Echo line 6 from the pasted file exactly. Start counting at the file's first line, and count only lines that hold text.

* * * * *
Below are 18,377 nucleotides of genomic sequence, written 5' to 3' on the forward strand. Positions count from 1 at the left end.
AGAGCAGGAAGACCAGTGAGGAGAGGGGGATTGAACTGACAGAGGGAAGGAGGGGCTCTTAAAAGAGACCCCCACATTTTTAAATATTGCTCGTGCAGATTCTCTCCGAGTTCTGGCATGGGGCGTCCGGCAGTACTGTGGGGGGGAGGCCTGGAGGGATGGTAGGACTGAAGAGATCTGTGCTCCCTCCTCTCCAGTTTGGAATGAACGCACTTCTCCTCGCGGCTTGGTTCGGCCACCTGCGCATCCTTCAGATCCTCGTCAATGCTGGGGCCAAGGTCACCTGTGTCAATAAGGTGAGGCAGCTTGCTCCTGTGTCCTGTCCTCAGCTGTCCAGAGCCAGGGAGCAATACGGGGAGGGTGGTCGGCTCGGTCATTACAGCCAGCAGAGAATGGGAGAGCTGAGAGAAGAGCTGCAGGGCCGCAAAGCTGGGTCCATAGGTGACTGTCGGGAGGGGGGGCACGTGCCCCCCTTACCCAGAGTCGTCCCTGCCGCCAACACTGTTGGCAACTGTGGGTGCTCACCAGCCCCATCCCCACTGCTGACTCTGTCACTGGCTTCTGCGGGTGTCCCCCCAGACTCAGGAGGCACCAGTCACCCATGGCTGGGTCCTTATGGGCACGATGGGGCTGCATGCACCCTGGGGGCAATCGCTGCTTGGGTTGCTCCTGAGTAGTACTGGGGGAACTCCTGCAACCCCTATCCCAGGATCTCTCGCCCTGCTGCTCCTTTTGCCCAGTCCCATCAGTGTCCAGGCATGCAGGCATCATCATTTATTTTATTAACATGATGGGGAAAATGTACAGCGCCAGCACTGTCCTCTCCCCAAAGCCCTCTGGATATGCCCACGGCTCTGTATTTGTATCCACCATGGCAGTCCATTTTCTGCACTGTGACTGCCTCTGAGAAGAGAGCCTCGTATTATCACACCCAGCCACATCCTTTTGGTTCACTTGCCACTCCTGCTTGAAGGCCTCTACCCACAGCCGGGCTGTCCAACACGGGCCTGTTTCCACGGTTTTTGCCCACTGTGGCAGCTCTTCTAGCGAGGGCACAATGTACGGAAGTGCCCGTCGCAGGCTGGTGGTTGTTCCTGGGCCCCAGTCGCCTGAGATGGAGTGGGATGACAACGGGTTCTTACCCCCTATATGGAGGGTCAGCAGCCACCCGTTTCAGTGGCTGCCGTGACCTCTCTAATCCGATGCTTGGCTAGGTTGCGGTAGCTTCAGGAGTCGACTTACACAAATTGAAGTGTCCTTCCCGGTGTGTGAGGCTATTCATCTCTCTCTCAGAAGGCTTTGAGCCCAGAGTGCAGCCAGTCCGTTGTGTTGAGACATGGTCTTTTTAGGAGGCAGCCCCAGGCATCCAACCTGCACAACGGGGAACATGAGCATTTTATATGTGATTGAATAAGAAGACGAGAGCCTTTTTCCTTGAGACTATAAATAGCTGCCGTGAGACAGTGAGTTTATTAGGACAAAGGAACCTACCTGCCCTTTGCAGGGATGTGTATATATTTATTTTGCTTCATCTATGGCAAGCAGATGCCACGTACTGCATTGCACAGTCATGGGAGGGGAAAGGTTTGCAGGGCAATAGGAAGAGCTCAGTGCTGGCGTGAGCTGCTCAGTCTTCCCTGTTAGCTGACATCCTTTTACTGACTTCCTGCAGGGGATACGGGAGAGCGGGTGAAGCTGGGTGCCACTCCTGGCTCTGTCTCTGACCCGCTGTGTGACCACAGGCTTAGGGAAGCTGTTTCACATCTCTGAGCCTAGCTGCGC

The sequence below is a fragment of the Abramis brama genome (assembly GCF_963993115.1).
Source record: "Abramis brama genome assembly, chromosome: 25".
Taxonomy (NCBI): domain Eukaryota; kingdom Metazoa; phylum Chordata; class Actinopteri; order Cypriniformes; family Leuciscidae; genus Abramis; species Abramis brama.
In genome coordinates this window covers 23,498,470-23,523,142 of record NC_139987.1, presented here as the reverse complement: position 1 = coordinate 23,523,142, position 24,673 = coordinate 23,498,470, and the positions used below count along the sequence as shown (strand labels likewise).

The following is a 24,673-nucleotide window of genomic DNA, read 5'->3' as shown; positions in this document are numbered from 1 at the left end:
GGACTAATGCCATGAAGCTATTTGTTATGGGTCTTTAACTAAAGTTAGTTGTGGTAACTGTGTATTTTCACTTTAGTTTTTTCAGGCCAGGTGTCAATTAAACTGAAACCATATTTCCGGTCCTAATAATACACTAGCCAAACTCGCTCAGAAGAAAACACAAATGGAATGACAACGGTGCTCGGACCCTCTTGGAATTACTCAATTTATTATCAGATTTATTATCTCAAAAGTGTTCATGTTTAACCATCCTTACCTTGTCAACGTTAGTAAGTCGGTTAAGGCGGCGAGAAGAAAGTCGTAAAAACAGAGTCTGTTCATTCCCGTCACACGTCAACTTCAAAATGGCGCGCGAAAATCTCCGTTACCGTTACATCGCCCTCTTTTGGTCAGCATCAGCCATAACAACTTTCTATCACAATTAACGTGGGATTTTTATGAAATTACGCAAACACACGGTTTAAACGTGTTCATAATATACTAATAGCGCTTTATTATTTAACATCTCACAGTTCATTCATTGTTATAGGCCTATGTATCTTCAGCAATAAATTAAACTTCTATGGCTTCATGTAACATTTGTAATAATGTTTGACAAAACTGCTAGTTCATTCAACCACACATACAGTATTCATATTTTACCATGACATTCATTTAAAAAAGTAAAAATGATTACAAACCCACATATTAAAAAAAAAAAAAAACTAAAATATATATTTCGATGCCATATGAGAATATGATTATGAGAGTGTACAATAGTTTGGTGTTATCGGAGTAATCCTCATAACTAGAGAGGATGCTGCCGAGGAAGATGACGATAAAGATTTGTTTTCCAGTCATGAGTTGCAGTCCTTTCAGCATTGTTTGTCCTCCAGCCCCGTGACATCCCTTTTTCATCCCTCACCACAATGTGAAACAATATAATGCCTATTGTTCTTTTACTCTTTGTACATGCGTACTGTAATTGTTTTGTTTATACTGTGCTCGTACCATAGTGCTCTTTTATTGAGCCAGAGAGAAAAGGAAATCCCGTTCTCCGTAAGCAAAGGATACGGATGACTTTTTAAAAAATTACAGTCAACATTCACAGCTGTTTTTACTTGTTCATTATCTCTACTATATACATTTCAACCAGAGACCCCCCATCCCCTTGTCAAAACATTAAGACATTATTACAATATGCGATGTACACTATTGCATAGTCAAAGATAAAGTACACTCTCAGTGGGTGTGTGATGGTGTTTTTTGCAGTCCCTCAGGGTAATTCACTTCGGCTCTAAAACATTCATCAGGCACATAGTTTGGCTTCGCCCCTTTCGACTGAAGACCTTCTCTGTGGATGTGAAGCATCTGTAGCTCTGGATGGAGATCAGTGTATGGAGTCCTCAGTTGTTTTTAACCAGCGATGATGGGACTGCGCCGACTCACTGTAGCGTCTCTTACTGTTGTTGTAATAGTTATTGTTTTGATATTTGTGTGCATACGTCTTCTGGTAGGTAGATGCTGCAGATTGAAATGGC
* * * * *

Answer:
In genome coordinates this window covers 23,498,470-23,523,142 of record NC_139987.1, presented here as the reverse complement: position 1 = coordinate 23,523,142, position 24,673 = coordinate 23,498,470, and the positions used below count along the sequence as shown (strand labels likewise).